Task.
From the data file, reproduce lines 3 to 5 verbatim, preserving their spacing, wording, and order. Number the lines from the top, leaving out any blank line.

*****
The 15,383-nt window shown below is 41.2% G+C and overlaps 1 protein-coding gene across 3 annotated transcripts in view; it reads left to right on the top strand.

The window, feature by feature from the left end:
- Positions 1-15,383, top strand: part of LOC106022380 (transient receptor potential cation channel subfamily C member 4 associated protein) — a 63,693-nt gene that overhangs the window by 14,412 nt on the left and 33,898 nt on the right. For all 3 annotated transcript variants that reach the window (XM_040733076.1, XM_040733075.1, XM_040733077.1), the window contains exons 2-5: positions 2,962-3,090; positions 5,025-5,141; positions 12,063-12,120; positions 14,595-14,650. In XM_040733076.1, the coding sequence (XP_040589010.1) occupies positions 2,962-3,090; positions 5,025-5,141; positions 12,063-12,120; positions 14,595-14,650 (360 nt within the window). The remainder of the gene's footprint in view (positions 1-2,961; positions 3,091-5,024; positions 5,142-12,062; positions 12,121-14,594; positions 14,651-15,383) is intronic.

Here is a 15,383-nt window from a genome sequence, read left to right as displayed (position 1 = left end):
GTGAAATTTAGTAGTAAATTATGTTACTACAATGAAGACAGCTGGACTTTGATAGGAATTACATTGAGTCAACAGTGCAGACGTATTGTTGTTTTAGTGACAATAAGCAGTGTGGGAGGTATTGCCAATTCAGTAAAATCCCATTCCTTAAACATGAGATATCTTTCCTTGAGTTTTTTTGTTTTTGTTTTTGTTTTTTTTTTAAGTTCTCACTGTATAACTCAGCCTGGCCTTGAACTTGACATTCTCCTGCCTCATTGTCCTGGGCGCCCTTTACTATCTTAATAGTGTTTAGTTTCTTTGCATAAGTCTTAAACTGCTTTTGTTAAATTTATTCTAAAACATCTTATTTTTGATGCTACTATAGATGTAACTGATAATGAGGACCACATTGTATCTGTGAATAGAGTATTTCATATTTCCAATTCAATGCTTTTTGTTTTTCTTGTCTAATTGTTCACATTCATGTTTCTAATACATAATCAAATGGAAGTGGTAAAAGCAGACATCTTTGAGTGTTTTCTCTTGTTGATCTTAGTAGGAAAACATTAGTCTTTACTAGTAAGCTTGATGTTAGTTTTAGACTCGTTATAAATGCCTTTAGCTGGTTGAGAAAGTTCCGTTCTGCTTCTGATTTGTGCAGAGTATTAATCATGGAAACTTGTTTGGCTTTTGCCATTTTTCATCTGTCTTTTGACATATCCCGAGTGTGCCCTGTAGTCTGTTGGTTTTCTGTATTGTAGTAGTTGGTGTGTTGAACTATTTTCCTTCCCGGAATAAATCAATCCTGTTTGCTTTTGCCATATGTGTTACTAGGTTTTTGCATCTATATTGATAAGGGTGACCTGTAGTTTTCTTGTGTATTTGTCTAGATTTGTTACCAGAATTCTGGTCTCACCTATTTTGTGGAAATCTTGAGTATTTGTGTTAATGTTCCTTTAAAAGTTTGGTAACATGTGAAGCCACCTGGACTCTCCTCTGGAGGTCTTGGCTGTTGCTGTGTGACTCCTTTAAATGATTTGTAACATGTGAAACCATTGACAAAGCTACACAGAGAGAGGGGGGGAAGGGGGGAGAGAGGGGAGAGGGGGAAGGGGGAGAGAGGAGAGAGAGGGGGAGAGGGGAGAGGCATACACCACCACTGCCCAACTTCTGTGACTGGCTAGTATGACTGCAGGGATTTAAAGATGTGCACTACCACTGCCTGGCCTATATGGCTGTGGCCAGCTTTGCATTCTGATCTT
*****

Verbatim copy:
- Positions 1-15,383, top strand: part of LOC106022380 (transient receptor potential cation channel subfamily C member 4 associated protein) — a 63,693-nt gene that overhangs the window by 14,412 nt on the left and 33,898 nt on the right. For all 3 annotated transcript variants that reach the window (XM_040733076.1, XM_040733075.1, XM_040733077.1), the window contains exons 2-5: positions 2,962-3,090; positions 5,025-5,141; positions 12,063-12,120; positions 14,595-14,650. In XM_040733076.1, the coding sequence (XP_040589010.1) occupies positions 2,962-3,090; positions 5,025-5,141; positions 12,063-12,120; positions 14,595-14,650 (360 nt within the window). The remainder of the gene's footprint in view (positions 1-2,961; positions 3,091-5,024; positions 5,142-12,062; positions 12,121-14,594; positions 14,651-15,383) is intronic.

Here is a 15,383-nt window from a genome sequence, read left to right as displayed (position 1 = left end):
GTGAAATTTAGTAGTAAATTATGTTACTACAATGAAGACAGCTGGACTTTGATAGGAATTACATTGAGTCAACAGTGCAGACGTATTGTTGTTTTAGTGACAATAAGCAGTGTGGGAGGTATTGCCAATTCAGTAAAATCCCATTCCTTAAACATGAGATATCTTTCCTTGAGTTTTTTTGTTTTTGTTTTTGTTTTTTTTTTAAGTTCTCACTGTATAACTCAGCCTGGCCTTGAACTTGACATTCTCCTGCCTCATTGTCCTGGGCGCCCTTTACTATCTTAATAGTGTTTAGTTTCTTTGCATAAGTCTTAAACTGCTTTTGTTAAATTTATTCTAAAACATCTTATTTTTGATGCTACTATAGATGTAACTGATAATGAGGACCACATTGTATCTGTGAATAGAGTATTTCATATTTCCAATTCAATGCTTTTTGTTTTTCTTGTCTAATTGTTCACATTCATGTTTCTAATACATAATCAAATGGAAGTGGTAAAAGCAGACATCTTTGAGTGTTTTCTCTTGTTGATCTTAGTAGGAAAACATTAGTCTTTACTAGTAAGCTTGATGTTAGTTTTAGACTCGTTATAAATGCCTTTAGCTGGTTGAGAAAGTTCCGTTCTGCTTCTGATTTGTGCAGAGTATTAATCATGGAAACTTGTTTGGCTTTTGCCATTTTTCATCTGTCTTTTGACATATCCCGAGTGTGCCCTGTAGTCTGTTGGTTTTCTGTATTGTAGTAGTTGGTGTGTTGAACTATTTTCCTTCCCGGAATAAATCAATCCTGTTTGCTTTTGCCATATGTGTTACTAGGTTTTTGCATCTATATTGATAAGGGTGACCTGTAGTTTTCTTGTGTATTTGTCTAGATTTGTTACCAGAATTCTGGTCTCACCTATTTTGTGGAAATCTTGAGTATTTGTGTTAATGTTCCTTTAAAAGTTTGGTAACATGTGAAGCCACCTGGACTCTCCTCTGGAGGTCTTGGCTGTTGCTGTGTGACTCCTTTAAATGATTTGTAACATGTGAAACCATTGACAAAGCTACACAGAGAGAGGGGGGGAAGGGGGGAGAGAGGGGAGAGGGGGAAGGGGGAGAGAGGAGAGAGAGGGGGAGAGGGGAGAGGCATACACCACCACTGCCCAACTTCTGTGACTGGCTAGTATGACTGCAGGGATTTAAAGATGTGCACTACCACTGCCTGGCCTATATGGCTGTGGCCAGCTTTGCATTCTGATCTT